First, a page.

|Date stone in the ruins of the Delcastle barn|
In addition to the workhouse farm era buildings, there are a number of other structures dotting the golf course that date to an earlier, and in some cases much earlier, time. I had been aware of some of these for a while (thanks to Mark Julian a few years back), and I've always been interested in the earlier history of the property. Recently, though, I was emailed by Buddy Williamson, who is also curious about the subject, and he even turned me on to a few things I didn't know before. He asked if I knew any more about the older history of the farm and sent me the photo above. Well, funny story.
When he wrote to me, I really didn't know much about the pre-20th Century history of the property. I did some quick research, came up with very little, and even started writing a good bit of a post about it. It was going to be one of those, "I don't know as much as I'd like, here's what I got, I hope someone can come up with some more" kind of posts. Then, one afternoon (after having already written most of the post, mind you), I came across some missing links that made everything fall into place. Now I can confidently say that I know most of the history of this property.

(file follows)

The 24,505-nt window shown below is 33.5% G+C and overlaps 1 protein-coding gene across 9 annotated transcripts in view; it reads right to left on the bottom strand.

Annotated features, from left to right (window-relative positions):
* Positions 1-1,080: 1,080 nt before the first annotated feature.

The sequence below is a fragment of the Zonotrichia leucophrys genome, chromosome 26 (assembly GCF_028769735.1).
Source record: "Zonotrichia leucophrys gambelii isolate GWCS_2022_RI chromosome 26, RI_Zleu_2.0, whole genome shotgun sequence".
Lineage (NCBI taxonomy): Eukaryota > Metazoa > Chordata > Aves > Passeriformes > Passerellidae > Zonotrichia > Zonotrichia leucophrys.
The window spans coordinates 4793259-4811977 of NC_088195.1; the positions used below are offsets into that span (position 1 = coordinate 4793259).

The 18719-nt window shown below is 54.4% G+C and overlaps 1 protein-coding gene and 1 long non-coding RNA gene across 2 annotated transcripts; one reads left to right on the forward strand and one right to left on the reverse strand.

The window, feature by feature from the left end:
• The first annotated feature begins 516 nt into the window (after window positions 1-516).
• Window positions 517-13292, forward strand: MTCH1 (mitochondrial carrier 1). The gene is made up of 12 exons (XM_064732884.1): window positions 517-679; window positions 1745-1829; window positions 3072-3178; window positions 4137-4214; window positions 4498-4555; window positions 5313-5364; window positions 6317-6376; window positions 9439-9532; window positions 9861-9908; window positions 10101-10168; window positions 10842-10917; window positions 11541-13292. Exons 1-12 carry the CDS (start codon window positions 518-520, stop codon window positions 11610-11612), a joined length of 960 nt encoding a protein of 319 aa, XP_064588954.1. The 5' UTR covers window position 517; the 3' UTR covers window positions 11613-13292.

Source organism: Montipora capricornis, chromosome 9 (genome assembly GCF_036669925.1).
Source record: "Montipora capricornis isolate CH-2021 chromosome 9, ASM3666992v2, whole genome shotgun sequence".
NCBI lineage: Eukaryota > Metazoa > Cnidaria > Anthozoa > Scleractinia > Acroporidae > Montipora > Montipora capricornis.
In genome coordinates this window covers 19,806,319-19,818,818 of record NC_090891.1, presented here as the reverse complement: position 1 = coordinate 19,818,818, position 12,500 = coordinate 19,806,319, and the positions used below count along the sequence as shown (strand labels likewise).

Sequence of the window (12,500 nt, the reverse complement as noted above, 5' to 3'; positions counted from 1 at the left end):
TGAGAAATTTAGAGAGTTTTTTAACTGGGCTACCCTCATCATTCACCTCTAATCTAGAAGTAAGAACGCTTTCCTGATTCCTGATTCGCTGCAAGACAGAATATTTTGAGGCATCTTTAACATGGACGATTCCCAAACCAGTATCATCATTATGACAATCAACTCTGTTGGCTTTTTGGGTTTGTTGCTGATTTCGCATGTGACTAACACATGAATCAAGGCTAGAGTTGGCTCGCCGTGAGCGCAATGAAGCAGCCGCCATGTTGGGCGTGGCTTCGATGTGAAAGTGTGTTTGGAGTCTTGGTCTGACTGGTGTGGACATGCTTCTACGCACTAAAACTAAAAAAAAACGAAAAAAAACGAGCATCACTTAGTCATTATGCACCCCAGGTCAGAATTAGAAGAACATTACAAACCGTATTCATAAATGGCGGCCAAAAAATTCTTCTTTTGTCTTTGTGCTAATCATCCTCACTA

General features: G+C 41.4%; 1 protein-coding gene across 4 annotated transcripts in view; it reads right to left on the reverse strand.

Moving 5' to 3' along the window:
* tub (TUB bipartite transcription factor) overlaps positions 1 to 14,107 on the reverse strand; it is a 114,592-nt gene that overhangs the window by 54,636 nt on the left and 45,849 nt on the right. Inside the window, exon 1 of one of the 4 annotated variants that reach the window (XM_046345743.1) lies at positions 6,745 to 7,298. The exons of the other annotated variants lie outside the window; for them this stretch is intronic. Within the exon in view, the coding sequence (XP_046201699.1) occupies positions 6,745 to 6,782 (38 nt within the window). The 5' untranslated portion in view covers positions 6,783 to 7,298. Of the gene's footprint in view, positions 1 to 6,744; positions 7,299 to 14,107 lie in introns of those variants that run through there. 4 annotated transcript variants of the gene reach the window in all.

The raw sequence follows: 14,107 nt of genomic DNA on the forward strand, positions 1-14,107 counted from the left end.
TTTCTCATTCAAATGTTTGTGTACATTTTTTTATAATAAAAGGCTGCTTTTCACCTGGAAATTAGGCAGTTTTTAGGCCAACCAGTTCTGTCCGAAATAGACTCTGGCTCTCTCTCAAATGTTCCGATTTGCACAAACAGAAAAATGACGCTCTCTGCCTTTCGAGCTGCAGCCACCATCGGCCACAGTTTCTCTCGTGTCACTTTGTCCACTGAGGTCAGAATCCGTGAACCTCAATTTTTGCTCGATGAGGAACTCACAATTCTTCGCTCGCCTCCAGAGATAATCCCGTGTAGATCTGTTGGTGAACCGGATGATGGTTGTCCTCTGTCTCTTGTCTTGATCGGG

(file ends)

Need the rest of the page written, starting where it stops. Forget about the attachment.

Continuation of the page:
|Gregg House and barn (red) and golf course clubhouse (yellow)|
Sometime around 1800 (probably a couple years after), the farm was purchased by a man named Benjamin Gregg (1771-1835). He was a member of the Gregg family that originally settled in Brandywine Hundred, and his great-grandfather John is thought to have built Strand Millas and possibly Rock Spring. Benjamin and his wife Mary raised ten children on their farm, and both spent the rest of their lives there. The Greggs being Quakers, Benjamin and Mary were both buried at the Hockessin Meeting House. After Benjamin's death, the farm passed to his eldest son, John Gregg (1809-1877). It is John who is the "J. Gregg" shown on both the 1849 and 1868 maps.
|John Gregg on the 1849 (left) and 1868 (right) maps|
John resided his entire life on the family farm, along with his wife Sarah Ann (Walker). After John's passing in 1877, the farm was purchased by his son Benjamin (1835-1910). Benjamin Gregg, along wife his wife Elizabeth (Woodward) Gregg, continued for several decades to farm the land on which men now drive and putt. As he got older, though, he turned over operation of the family farm to his son, Joseph Morton Gregg (1868-1933).